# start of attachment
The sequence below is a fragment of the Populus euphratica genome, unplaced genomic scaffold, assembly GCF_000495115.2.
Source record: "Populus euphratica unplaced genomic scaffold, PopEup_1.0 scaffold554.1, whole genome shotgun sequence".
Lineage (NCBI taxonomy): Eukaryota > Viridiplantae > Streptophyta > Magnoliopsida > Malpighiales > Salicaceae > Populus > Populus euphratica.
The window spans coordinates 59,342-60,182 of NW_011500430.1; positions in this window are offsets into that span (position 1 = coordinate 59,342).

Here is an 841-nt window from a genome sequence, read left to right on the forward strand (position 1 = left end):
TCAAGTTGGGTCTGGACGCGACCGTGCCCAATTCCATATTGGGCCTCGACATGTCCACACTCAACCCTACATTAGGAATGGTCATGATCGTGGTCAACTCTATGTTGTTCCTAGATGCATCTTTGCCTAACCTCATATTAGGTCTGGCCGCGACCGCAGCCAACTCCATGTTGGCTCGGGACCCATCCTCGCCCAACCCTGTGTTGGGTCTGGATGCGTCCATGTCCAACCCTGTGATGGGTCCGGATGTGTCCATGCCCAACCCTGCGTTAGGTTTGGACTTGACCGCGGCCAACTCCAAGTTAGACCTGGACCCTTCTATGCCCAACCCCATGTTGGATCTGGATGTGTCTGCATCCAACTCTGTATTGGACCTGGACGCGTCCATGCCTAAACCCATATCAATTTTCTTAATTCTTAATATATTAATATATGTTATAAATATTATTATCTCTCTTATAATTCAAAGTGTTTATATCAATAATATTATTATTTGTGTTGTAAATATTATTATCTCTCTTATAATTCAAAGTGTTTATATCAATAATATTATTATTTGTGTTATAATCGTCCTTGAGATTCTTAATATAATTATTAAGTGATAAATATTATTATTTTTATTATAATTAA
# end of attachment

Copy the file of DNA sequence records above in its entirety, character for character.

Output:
The sequence below is a fragment of the Populus euphratica genome, unplaced genomic scaffold, assembly GCF_000495115.2.
Source record: "Populus euphratica unplaced genomic scaffold, PopEup_1.0 scaffold554.1, whole genome shotgun sequence".
Lineage (NCBI taxonomy): Eukaryota > Viridiplantae > Streptophyta > Magnoliopsida > Malpighiales > Salicaceae > Populus > Populus euphratica.
The window spans coordinates 59,342-60,182 of NW_011500430.1; positions in this window are offsets into that span (position 1 = coordinate 59,342).

Here is an 841-nt window from a genome sequence, read left to right on the forward strand (position 1 = left end):
TCAAGTTGGGTCTGGACGCGACCGTGCCCAATTCCATATTGGGCCTCGACATGTCCACACTCAACCCTACATTAGGAATGGTCATGATCGTGGTCAACTCTATGTTGTTCCTAGATGCATCTTTGCCTAACCTCATATTAGGTCTGGCCGCGACCGCAGCCAACTCCATGTTGGCTCGGGACCCATCCTCGCCCAACCCTGTGTTGGGTCTGGATGCGTCCATGTCCAACCCTGTGATGGGTCCGGATGTGTCCATGCCCAACCCTGCGTTAGGTTTGGACTTGACCGCGGCCAACTCCAAGTTAGACCTGGACCCTTCTATGCCCAACCCCATGTTGGATCTGGATGTGTCTGCATCCAACTCTGTATTGGACCTGGACGCGTCCATGCCTAAACCCATATCAATTTTCTTAATTCTTAATATATTAATATATGTTATAAATATTATTATCTCTCTTATAATTCAAAGTGTTTATATCAATAATATTATTATTTGTGTTGTAAATATTATTATCTCTCTTATAATTCAAAGTGTTTATATCAATAATATTATTATTTGTGTTATAATCGTCCTTGAGATTCTTAATATAATTATTAAGTGATAAATATTATTATTTTTATTATAATTAA